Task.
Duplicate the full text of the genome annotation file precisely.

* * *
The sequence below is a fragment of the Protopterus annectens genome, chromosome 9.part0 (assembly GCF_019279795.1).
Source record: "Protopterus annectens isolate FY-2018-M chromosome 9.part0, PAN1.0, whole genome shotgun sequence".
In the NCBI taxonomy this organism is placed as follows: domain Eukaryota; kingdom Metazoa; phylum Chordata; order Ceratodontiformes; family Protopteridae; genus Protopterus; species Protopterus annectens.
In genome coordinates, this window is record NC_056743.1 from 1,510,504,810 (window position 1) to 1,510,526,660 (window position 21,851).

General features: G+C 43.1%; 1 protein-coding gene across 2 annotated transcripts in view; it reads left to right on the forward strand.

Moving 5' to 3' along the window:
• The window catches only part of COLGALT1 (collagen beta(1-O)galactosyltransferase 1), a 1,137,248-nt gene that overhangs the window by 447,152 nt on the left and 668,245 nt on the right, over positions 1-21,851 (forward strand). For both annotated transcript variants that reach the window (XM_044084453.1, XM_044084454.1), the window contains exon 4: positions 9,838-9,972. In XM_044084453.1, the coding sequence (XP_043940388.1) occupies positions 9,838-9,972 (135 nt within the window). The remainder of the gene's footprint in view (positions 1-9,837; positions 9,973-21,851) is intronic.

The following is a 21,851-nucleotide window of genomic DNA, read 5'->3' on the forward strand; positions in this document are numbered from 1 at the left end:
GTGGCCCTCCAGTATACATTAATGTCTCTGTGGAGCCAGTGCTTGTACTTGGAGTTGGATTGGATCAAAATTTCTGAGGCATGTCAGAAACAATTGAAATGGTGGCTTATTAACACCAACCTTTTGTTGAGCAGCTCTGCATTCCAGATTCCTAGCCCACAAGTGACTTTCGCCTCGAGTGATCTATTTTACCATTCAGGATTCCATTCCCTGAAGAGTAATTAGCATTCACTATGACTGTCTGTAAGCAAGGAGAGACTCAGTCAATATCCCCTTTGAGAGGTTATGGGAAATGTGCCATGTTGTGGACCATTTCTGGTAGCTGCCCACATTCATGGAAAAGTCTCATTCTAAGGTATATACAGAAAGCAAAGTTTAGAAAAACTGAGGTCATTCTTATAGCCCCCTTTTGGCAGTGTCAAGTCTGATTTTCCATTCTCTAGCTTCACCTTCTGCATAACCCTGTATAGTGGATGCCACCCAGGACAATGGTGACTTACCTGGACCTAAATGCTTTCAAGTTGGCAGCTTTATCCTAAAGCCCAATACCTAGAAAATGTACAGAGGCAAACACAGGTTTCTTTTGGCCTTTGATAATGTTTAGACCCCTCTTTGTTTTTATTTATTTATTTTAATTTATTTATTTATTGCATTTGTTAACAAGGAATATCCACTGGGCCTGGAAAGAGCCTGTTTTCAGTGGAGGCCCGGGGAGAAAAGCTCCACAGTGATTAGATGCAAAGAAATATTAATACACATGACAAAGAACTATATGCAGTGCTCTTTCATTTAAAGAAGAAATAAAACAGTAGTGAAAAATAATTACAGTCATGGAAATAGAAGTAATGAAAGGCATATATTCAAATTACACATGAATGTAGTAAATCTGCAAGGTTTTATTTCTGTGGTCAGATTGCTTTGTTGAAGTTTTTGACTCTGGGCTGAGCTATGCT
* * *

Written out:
The sequence below is a fragment of the Protopterus annectens genome, chromosome 9.part0 (assembly GCF_019279795.1).
Source record: "Protopterus annectens isolate FY-2018-M chromosome 9.part0, PAN1.0, whole genome shotgun sequence".
In the NCBI taxonomy this organism is placed as follows: domain Eukaryota; kingdom Metazoa; phylum Chordata; order Ceratodontiformes; family Protopteridae; genus Protopterus; species Protopterus annectens.
In genome coordinates, this window is record NC_056743.1 from 1,510,504,810 (window position 1) to 1,510,526,660 (window position 21,851).

General features: G+C 43.1%; 1 protein-coding gene across 2 annotated transcripts in view; it reads left to right on the forward strand.

Moving 5' to 3' along the window:
• The window catches only part of COLGALT1 (collagen beta(1-O)galactosyltransferase 1), a 1,137,248-nt gene that overhangs the window by 447,152 nt on the left and 668,245 nt on the right, over positions 1-21,851 (forward strand). For both annotated transcript variants that reach the window (XM_044084453.1, XM_044084454.1), the window contains exon 4: positions 9,838-9,972. In XM_044084453.1, the coding sequence (XP_043940388.1) occupies positions 9,838-9,972 (135 nt within the window). The remainder of the gene's footprint in view (positions 1-9,837; positions 9,973-21,851) is intronic.

The following is a 21,851-nucleotide window of genomic DNA, read 5'->3' on the forward strand; positions in this document are numbered from 1 at the left end:
GTGGCCCTCCAGTATACATTAATGTCTCTGTGGAGCCAGTGCTTGTACTTGGAGTTGGATTGGATCAAAATTTCTGAGGCATGTCAGAAACAATTGAAATGGTGGCTTATTAACACCAACCTTTTGTTGAGCAGCTCTGCATTCCAGATTCCTAGCCCACAAGTGACTTTCGCCTCGAGTGATCTATTTTACCATTCAGGATTCCATTCCCTGAAGAGTAATTAGCATTCACTATGACTGTCTGTAAGCAAGGAGAGACTCAGTCAATATCCCCTTTGAGAGGTTATGGGAAATGTGCCATGTTGTGGACCATTTCTGGTAGCTGCCCACATTCATGGAAAAGTCTCATTCTAAGGTATATACAGAAAGCAAAGTTTAGAAAAACTGAGGTCATTCTTATAGCCCCCTTTTGGCAGTGTCAAGTCTGATTTTCCATTCTCTAGCTTCACCTTCTGCATAACCCTGTATAGTGGATGCCACCCAGGACAATGGTGACTTACCTGGACCTAAATGCTTTCAAGTTGGCAGCTTTATCCTAAAGCCCAATACCTAGAAAATGTACAGAGGCAAACACAGGTTTCTTTTGGCCTTTGATAATGTTTAGACCCCTCTTTGTTTTTATTTATTTATTTTAATTTATTTATTTATTGCATTTGTTAACAAGGAATATCCACTGGGCCTGGAAAGAGCCTGTTTTCAGTGGAGGCCCGGGGAGAAAAGCTCCACAGTGATTAGATGCAAAGAAATATTAATACACATGACAAAGAACTATATGCAGTGCTCTTTCATTTAAAGAAGAAATAAAACAGTAGTGAAAAATAATTACAGTCATGGAAATAGAAGTAATGAAAGGCATATATTCAAATTACACATGAATGTAGTAAATCTGCAAGGTTTTATTTCTGTGGTCAGATTGCTTTGTTGAAGTTTTTGACTCTGGGCTGAGCTATGCT